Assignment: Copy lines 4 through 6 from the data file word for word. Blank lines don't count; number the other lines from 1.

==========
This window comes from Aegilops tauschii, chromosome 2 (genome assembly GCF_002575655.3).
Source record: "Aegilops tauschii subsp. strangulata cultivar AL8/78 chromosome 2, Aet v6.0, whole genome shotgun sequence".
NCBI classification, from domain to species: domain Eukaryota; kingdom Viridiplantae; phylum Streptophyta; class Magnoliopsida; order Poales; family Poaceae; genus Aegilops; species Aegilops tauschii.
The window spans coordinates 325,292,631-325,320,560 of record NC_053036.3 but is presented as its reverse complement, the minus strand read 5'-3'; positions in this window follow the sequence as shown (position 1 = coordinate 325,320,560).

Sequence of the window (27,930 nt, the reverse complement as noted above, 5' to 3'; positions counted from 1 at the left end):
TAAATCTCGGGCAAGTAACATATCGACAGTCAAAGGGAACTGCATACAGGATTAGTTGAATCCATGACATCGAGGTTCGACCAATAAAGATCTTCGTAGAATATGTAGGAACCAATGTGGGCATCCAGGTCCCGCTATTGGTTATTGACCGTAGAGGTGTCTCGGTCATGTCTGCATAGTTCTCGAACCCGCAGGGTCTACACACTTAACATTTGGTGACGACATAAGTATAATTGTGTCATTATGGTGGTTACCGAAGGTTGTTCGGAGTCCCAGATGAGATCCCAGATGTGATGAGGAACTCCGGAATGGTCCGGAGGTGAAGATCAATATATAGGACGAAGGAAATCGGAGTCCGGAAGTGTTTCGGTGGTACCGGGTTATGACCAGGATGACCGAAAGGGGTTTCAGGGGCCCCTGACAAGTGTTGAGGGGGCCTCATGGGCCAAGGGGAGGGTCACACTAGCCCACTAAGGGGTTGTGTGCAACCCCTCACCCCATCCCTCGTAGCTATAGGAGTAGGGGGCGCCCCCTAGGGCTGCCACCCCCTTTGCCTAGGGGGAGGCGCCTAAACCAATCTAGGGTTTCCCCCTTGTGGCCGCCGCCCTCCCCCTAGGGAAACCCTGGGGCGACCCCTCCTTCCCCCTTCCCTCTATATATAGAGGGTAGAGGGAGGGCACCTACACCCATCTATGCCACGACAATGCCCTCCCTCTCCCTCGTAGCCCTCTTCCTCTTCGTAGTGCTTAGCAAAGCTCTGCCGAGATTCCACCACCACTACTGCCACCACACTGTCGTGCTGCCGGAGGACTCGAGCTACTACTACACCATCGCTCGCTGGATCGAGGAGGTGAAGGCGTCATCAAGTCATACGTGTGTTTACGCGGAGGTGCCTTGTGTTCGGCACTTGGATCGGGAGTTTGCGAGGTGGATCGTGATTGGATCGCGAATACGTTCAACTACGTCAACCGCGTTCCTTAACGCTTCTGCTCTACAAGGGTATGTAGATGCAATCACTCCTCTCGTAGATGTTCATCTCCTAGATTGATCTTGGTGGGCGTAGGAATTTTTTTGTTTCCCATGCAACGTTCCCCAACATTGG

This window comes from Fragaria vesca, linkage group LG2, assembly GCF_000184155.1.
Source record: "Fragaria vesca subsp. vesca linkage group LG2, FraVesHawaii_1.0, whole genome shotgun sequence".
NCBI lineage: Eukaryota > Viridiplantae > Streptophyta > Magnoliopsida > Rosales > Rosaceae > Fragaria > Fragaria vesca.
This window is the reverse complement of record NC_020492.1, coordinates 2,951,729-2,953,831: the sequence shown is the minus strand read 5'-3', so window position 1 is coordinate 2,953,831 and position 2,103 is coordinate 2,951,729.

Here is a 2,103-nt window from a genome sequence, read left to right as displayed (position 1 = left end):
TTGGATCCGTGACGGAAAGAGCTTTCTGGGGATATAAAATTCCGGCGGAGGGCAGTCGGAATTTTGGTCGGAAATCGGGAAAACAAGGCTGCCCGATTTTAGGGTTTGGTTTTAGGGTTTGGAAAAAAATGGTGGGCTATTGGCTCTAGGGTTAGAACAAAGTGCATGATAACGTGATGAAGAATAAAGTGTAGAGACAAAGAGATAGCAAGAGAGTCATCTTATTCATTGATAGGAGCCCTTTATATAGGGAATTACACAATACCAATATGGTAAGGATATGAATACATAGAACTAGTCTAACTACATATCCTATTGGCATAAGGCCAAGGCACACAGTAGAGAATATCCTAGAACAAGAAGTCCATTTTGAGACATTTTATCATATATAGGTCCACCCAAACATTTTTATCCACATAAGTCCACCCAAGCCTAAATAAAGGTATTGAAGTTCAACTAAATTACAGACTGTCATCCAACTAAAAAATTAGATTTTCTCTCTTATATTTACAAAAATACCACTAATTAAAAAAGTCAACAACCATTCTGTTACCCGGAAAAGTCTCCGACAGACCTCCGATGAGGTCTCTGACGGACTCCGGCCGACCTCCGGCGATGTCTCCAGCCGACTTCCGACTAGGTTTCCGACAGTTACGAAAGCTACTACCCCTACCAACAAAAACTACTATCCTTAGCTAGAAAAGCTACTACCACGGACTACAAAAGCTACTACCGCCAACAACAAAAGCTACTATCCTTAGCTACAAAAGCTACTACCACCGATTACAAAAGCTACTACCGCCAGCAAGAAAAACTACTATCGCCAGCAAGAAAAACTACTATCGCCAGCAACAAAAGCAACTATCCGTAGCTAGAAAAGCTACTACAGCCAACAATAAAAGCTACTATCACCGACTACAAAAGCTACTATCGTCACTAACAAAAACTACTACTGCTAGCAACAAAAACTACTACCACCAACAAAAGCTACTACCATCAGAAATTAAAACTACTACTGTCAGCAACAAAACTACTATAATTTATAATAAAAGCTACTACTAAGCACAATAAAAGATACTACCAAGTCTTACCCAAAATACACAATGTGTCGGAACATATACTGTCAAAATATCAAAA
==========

The window spans coordinates 325,292,631-325,320,560 of record NC_053036.3 but is presented as its reverse complement, the minus strand read 5'-3'; positions in this window follow the sequence as shown (position 1 = coordinate 325,320,560).

Sequence of the window (27,930 nt, the reverse complement as noted above, 5' to 3'; positions counted from 1 at the left end):
TAAATCTCGGGCAAGTAACATATCGACAGTCAAAGGGAACTGCATACAGGATTAGTTGAATCCATGACATCGAGGTTCGACCAATAAAGATCTTCGTAGAATATGTAGGAACCAATGTGGGCATCCAGGTCCCGCTATTGGTTATTGACCGTAGAGGTGTCTCGGTCATGTCTGCATAGTTCTCGAACCCGCAGGGTCTACACACTTAACATTTGGTGACGACATAAGTATAATTGTGTCATTATGGTGGTTACCGAAGGTTGTTCGGAGTCCCAGATGAGATCCCAGATGTGATGAGGAACTCCGGAATGGTCCGGAGGTGAAGATCAATATATAGGACGAAGGAAATCGGAGTCCGGAAGTGTTTCGGTGGTACCGGGTTATGACCAGGATGACCGAAAGGGGTTTCAGGGGCCCCTGACAAGTGTTGAGGGGGCCTCATGGGCCAAGGGGAGGGTCACACTAGCCCACTAAGGGGTTGTGTGCAACCCCTCACCCCATCCCTCGTAGCTATAGGAGTAGGGGGCGCCCCCTAGGGCTGCCACCCCCTTTGCCTAGGGGGAGGCGCCTAAACCAATCTAGGGTTTCCCCCTTGTGGCCGCCGCCCTCCCCCTAGGGAAACCCTGGGGCGACCCCTCCTTCCCCCTTCCCTCTATATATAGAGGGTAGAGGGAGGGCACCTACACCCATCTATGCCACGACAATGCCCTCCCTCTCCCTCGTAGCCCTCTTCCTCTTCGTAGTGCTTAGCAAAGCTCTGCCGAGATTCCACCACCACTACTGCCACCACACTGTCGTGCTGCCGGAGGACTCGAGCTACTACTACACCATCGCTCGCTGGATCGAGGAGGTGAAGGCGTCATCAAGTCATACGTGTGTTTACGCGGAGGTGCCTTGTGTTCGGCACTTGGATCGGGAGTTTGCGAGGTGGATCGTGATTGGATCGCGAATACGTTCAACTACGTCAACCGCGTTCCTTAACGCTTCTGCTCTACAAGGGTATGTAGATGCAATCACTCCTCTCGTAGATGTTCATCTCCTAGATTGATCTTGGTGGGCGTAGGAATTTTTTTGTTTCCCATGCAACGTTCCCCAACATTGG